September 3, 2012
STEVE KOGAN writes:
Among the pleasures I experienced in reading the recent post “Gainsborough’s Children” and seeing the portraits was the quote from John Constable on Gainsborough’s works: “On looking at them, we find tears in our eyes and know not what brings them.” Although this moving comment was new to me, I could tell from what I had read in his letters, lectures, and documented conversations that it was just like Constable to speak this way, and I would like to share my thoughts that were prompted by his words.
Unlike Gainsborough, a painter of exquisitely delicate landscapes who made his mark as one of the great portraitists of his time, Constable was almost exclusively a landscape painter whose works leave a lasting impression of dramatically cloud-filled skies and the sheer substance of trees, water, fields, and hills. I note these contrasts to underscore just how deeply he could see into the work of an artist so different from himself, which speaks not only to his character and temperament but also to one of his prime standards for aesthetic judgment. In a lecture to the Royal Academy, or so I remember the source, he remarks on the shallowness of those who judge art only in view of the Italian Renaissance masters and have little regard for the Dutch painters of that time, concluding that “a half taste is no taste at all.”
Constable is always worth reading, and much that he says sticks in the mind for its sensitivity, attention to detail, and freshness of perception, as in his observation that just as no two days are the same, “no two leaves on a tree are alike,” and that “painting is another word for feeling.” Unlike Turner, his great contemporary in landscape painting, who reveled in scenes of nature at its most awesome and sublime, Constable rarely painted far from the landscape of his childhood along the River Stour in Dedham Vale, East Anglia.
In a passage from Memoirs of the Life of John Constable, C. R. Leslie writes, “His nature was peculiarly social and could not feel satisfied with scenery, however grand in itself, that did not abound in human associations. He required villages, churches, farmhouses and cottages.” English literature formed a part of these associations. In a letter to his close friend Bishop John Fisher, he expresses his love of rural England with reference to the lines on “Poor pelting villages” that are spoken by Edgar disguised as Poor Tom in Shakespeare’s King Lear: “How much I wish I had been with you on your fishing excursion in the New Forest! What river can it be? But the sound of water, escaping from mill-dams, etc., willows, old rotten planks, slimy posts, and brickwork, I love such things. Shakespeare could make everything poetical; he tells us of poor Tom’s haunts among ‘sheep cotes and mills.'”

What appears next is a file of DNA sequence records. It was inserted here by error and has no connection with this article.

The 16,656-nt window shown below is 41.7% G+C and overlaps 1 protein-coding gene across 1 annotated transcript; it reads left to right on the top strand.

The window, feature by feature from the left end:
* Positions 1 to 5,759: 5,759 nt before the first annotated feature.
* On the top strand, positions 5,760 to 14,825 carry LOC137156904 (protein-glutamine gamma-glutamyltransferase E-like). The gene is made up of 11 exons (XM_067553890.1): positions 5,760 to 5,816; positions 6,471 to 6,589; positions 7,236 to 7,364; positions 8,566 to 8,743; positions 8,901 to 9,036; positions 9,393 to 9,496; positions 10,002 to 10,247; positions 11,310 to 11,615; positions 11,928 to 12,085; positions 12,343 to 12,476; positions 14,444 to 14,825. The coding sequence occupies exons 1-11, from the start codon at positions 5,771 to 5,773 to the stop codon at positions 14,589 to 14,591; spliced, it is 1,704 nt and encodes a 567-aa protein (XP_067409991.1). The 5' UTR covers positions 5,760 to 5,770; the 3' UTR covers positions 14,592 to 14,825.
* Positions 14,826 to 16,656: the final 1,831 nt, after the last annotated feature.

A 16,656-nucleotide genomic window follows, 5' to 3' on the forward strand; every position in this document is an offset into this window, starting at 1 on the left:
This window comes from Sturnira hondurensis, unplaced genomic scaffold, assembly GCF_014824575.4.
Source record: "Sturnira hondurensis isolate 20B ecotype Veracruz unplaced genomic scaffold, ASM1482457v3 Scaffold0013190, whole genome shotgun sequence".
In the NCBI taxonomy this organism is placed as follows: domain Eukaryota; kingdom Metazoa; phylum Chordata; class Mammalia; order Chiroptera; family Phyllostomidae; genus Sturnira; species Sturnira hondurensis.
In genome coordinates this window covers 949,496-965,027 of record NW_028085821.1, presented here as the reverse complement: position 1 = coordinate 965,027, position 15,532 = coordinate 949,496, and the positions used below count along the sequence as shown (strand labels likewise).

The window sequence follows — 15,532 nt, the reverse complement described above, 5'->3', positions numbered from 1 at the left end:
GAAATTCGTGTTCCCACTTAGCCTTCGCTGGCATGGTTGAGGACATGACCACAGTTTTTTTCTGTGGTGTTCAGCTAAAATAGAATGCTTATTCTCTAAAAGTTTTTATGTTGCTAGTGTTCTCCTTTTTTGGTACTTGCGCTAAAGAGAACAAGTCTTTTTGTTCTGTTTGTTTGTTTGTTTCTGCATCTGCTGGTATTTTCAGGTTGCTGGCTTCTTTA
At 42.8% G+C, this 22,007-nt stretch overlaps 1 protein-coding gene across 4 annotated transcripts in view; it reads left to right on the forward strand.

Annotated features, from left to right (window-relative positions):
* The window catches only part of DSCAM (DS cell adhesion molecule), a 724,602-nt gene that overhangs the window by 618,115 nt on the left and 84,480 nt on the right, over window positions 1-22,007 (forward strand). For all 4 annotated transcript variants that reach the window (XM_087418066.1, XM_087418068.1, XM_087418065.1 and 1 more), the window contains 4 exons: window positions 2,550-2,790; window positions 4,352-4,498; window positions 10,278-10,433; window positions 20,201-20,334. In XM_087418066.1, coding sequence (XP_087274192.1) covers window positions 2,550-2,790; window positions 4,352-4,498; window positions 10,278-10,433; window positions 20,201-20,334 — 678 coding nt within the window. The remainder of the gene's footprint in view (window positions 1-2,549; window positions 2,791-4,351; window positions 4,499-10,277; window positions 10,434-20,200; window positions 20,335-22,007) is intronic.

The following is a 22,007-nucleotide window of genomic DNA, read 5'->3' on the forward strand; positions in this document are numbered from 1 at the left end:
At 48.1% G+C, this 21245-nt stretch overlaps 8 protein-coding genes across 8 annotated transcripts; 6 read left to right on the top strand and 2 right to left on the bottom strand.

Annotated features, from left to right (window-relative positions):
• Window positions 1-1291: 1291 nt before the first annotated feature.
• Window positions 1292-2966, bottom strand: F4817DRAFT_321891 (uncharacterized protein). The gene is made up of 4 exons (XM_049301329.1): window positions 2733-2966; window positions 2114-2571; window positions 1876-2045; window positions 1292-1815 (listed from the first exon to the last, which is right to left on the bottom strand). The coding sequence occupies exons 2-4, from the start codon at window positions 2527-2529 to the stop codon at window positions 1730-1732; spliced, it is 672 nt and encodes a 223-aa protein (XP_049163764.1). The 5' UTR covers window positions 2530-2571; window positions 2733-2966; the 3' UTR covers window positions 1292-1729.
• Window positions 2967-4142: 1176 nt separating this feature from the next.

Constable was instinctively drawn to what Orwell calls “the surface of the earth” (in “Why I Write”), and his heightened sense of life is evident in the distinction he always made between “pictures” and “Art,” in which the process of making nature come alive on canvas, as later for Cézanne, was a methodical and patient struggle to integrate his love of the old masters with the infinitely changing sensations he experienced while painting or drawing among the outdoor scenes he knew so well. Decades before Cézanne spoke of redoing Poussin from nature, Constable was translating Dutch seventeenth-century landscape painting, especially the work of its greatest figure, Jacob Ruisdael, into a new language of light and color.
Leslie writes that Constable’s powers of concentration were such that, when he was working on a painting one day, a field mouse found its way into his coat pocket and went to sleep.
In this as in other ways, Constable belongs to a continuum of artists. According to Vasari, “it seemed strange” to the Prior who saw Da Vinci at work on The Last Supper “to see Leonardo sometimes stand half a day at a time, lost in contemplation.” Delacroix was observed spending hours looking at the sea foam on the skin of sea nymphs in Rubens’ The Arrival of Marie de Medici at Marseilles, which he copied several times; and Londoners saw Turner one morning gazing at the Thames and standing in the same spot later that day.
The lesson in all such examples of disciplined concentration is summed up by the French religious philosopher Simone Weil in her essay “Reflections on School Studies with a View to the Love of God,” in which she writes that “the development of the faculty of attention” is the real subject of every academic field. Constable was thinking along the same lines when he said in a lecture at the Royal Academy, “We see nothing truly until we understand it.”
—— Comments —–
Thomas F. Bertonneau writes:
I was delighted with Steve Kogan’s short essay on John Constable. Steve is generous in sharing his insights and The Thinking Housewife is generous in giving them a forum.